With all of this, what can I possibly be thankful for? What’s the point of being thankful at all? I think there is one, and it’s this: finding any joy at all, in these times, is a balm for the heart and mind. A day, or a moment, of peace and love refreshes us. So, if you have a reason to be thankful this week, go ahead. Enjoy it. Don’t feel guilty. Use it, the way we use sleep to energize us for the next day. Be armored by it. Be strengthened against what’s coming next. And when you’re ready, use that strength to keep fighting.
My thankfulness this week is that I have a bright, funny, healthy, beautiful child, who tries his best to navigate his disability, and who loves us. It’s that I have a brilliant and brave partner who’s just as committed as I am to standing up for what’s right. It’s that my family might be small, and far away from everyone else this time of year, but we’re together, and we’re good.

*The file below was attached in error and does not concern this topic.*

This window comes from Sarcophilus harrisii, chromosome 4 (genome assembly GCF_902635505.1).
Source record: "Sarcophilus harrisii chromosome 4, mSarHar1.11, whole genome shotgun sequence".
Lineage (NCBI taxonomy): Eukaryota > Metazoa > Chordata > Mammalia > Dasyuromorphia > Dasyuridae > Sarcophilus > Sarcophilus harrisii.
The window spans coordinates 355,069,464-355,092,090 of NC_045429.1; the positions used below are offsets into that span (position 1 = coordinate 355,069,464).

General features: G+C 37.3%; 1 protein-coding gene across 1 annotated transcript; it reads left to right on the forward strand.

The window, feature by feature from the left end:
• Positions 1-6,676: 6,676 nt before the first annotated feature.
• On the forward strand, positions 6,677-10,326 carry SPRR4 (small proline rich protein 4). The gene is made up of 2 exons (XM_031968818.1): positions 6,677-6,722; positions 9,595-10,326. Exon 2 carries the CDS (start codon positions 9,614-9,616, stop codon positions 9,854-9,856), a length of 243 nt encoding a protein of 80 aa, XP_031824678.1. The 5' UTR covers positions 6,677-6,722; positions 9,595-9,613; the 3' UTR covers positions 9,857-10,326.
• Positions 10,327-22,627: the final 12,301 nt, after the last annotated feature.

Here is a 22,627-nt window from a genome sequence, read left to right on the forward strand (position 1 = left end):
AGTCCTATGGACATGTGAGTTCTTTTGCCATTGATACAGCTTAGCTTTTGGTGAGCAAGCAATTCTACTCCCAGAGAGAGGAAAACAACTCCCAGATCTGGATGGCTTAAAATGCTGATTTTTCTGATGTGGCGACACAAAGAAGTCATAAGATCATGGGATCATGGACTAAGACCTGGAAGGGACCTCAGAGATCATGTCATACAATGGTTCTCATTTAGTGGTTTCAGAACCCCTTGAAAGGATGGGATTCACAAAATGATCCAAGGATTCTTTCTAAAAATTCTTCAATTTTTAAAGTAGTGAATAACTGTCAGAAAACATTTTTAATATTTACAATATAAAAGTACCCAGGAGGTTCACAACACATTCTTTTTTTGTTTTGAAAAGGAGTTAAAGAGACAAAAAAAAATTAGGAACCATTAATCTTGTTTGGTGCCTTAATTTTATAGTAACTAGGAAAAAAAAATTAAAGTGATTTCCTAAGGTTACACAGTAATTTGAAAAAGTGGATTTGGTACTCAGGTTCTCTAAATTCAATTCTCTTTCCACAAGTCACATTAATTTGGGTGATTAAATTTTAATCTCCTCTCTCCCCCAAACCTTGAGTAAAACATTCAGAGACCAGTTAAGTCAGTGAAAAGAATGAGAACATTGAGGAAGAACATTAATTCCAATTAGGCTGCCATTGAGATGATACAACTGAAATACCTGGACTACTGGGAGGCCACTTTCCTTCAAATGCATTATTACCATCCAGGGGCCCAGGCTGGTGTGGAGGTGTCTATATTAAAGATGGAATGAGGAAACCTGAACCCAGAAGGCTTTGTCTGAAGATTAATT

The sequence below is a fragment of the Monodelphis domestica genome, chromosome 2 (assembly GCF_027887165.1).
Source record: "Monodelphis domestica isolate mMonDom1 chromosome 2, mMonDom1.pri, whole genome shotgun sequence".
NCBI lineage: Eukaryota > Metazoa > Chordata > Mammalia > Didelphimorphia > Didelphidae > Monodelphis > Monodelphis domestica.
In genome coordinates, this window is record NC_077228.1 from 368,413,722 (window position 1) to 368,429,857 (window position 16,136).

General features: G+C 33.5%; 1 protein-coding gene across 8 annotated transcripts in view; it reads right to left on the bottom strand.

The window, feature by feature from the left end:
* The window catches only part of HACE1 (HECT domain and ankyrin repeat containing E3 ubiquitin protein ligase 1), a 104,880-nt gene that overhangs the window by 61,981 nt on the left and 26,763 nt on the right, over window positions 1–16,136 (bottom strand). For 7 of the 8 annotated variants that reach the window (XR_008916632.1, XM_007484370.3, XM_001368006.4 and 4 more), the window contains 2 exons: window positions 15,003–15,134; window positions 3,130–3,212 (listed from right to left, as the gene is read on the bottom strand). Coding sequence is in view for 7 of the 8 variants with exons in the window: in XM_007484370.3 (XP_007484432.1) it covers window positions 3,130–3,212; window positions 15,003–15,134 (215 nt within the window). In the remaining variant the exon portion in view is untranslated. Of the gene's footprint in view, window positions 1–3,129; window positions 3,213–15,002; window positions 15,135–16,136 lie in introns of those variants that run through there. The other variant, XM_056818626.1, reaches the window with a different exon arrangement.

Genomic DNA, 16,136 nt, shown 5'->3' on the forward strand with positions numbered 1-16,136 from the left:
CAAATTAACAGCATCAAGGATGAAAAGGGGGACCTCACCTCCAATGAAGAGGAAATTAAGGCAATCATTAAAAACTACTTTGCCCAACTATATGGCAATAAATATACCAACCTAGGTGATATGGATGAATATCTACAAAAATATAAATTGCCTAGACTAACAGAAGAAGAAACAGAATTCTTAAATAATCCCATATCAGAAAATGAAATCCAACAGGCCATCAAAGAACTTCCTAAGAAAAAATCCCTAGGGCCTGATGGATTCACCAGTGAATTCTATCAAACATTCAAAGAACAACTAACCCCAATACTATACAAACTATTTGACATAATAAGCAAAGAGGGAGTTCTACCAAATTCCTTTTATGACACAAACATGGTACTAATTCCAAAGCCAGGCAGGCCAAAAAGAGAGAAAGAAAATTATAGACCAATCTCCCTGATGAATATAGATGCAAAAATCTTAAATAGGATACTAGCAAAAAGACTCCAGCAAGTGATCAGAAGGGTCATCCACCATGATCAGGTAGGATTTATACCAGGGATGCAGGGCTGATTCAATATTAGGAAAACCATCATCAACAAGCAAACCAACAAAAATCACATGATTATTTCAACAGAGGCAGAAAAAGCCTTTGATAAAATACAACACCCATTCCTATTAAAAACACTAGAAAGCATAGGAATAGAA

I wrote to the electoral college, as many have done this week, without any expectations. I know the outcome of the election won’t change. But raising our voices is not about invalidating the election — it’s about reminding the world and our fellow Americans that not everyone has given up. I’m not going to sit back, secure in my white privilege, to “wait and see” if Trump is really “all that bad”. I’m not going to throw anyone else under the bus in hopes that I get one or two things out of this Presidency that I wanted.
I can be polite. I can be diplomatic. I will not be silent.
My letter is pasted below.
I understand that you hold an honorable position as a member of the electoral college, and are in a state which allows you to vote, if necessary, against your individual state’s Presidential choice in order to secure the right President for our nation. I am writing today to ask you to do just that.
I have voted in 24 years worth of elections. Sometimes, the candidate I thought best won, and sometimes, they didn’t. Sometimes, I’ve been thrilled with the election results, and other times, I’ve been surprised at my countrymen’s choices. Never before, though, have I felt the need contact members of the electoral college and ask them to reconsider their votes.